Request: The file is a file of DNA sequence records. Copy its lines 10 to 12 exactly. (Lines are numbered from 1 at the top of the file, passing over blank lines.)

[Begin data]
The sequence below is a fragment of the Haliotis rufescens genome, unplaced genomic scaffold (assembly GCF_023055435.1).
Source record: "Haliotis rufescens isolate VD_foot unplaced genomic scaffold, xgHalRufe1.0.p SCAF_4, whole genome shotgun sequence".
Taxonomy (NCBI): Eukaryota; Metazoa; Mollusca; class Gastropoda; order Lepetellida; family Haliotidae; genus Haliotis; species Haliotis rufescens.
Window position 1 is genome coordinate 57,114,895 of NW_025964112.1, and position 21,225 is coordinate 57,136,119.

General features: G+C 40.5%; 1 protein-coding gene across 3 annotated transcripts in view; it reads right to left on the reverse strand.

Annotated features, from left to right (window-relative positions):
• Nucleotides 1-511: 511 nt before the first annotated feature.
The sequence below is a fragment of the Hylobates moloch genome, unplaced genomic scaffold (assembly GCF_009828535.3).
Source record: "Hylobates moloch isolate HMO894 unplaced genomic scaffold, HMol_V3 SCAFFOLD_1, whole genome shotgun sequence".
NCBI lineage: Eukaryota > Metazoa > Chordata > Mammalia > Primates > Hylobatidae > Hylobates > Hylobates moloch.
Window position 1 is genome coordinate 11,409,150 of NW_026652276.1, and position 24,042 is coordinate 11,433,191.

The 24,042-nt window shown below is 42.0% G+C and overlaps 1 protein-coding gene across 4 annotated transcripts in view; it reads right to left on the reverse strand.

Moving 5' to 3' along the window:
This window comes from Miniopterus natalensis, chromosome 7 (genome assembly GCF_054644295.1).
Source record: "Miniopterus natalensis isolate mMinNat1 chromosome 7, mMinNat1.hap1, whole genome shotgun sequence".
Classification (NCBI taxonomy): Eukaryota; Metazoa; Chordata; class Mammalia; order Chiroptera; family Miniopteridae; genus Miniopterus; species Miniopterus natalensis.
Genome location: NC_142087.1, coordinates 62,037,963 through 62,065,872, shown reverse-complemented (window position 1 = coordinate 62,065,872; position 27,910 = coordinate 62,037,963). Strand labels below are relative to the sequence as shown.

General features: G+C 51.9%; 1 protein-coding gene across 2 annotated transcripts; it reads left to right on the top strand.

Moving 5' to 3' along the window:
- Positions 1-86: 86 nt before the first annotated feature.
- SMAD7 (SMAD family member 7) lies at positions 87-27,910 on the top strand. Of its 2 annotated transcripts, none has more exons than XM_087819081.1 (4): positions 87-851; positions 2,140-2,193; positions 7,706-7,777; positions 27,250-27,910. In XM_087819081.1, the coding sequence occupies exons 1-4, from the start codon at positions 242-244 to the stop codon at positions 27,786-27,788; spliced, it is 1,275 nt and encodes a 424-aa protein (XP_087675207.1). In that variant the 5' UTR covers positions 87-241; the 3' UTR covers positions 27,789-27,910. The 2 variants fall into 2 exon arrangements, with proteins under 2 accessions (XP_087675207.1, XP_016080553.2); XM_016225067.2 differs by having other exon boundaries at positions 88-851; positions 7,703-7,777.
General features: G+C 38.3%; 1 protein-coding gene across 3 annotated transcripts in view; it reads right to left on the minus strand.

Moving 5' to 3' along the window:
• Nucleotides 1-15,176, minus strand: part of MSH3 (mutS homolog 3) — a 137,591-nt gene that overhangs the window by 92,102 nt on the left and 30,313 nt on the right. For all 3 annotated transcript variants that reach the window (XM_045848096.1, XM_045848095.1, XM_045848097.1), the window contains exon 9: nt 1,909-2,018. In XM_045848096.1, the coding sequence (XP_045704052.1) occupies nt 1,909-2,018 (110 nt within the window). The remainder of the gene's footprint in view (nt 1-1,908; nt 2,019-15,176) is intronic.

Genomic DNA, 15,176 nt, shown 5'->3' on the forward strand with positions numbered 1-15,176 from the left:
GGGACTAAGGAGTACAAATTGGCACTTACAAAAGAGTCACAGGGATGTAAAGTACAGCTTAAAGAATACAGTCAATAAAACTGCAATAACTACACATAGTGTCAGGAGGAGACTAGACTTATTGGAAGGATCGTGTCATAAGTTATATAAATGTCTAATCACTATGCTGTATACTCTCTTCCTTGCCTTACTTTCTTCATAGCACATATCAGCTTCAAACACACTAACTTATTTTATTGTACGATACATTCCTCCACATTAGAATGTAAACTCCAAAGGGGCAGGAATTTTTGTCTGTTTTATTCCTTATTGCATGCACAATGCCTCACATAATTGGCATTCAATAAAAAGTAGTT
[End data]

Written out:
NCBI lineage: Eukaryota > Metazoa > Chordata > Mammalia > Primates > Hylobatidae > Hylobates > Hylobates moloch.
Window position 1 is genome coordinate 11,409,150 of NW_026652276.1, and position 24,042 is coordinate 11,433,191.

The 24,042-nt window shown below is 42.0% G+C and overlaps 1 protein-coding gene across 4 annotated transcripts in view; it reads right to left on the reverse strand.